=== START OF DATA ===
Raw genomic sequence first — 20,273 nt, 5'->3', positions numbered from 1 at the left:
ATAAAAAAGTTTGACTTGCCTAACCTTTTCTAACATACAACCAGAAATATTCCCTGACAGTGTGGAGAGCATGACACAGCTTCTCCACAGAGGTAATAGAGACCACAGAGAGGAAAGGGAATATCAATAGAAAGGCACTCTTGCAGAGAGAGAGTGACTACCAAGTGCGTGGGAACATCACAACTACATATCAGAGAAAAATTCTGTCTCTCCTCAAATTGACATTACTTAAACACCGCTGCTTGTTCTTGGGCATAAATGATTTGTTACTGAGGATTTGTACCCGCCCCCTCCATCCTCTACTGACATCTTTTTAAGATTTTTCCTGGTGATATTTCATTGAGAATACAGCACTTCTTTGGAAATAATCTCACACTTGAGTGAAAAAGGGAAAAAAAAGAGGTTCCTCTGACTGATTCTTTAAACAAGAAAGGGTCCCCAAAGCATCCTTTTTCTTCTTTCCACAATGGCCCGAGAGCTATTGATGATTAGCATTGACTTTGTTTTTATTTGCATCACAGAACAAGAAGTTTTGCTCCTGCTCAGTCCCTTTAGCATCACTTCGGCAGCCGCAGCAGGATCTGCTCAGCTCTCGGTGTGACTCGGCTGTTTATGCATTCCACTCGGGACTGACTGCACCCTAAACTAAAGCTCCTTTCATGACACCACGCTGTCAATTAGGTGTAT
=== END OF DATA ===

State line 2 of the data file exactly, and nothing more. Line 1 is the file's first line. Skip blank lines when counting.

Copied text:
ATAAAAAAGTTTGACTTGCCTAACCTTTTCTAACATACAACCAGAAATATTCCCTGACAGTGTGGAGAGCATGACACAGCTTCTCCACAGAGGTAATAGAGACCACAGAGAGGAAAGGGAATATCAATAGAAAGGCACTCTTGCAGAGAGAGAGTGACTACCAAGTGCGTGGGAACATCACAACTACATATCAGAGAAAAATTCTGTCTCTCCTCAAATTGACATTACTTAAACACCGCTGCTTGTTCTTGGGCATAAATGATTTGTTACTGAGGATTTGTACCCGCCCCCTCCATCCTCTACTGACATCTTTTTAAGATTTTTCCTGGTGATATTTCATTGAGAATACAGCACTTCTTTGGAAATAATCTCACACTTGAGTGAAAAAGGGAAAAAAAAGAGGTTCCTCTGACTGATTCTTTAAACAAGAAAGGGTCCCCAAAGCATCCTTTTTCTTCTTTCCACAATGGCCCGAGAGCTATTGATGATTAGCATTGACTTTGTTTTTATTTGCATCACAGAACAAGAAGTTTTGCTCCTGCTCAGTCCCTTTAGCATCACTTCGGCAGCCGCAGCAGGATCTGCTCAGCTCTCGGTGTGACTCGGCTGTTTATGCATTCCACTCGGGACTGACTGCACCCTAAACTAAAGCTCCTTTCATGACACCACGCTGTCAATTAGGTGTAT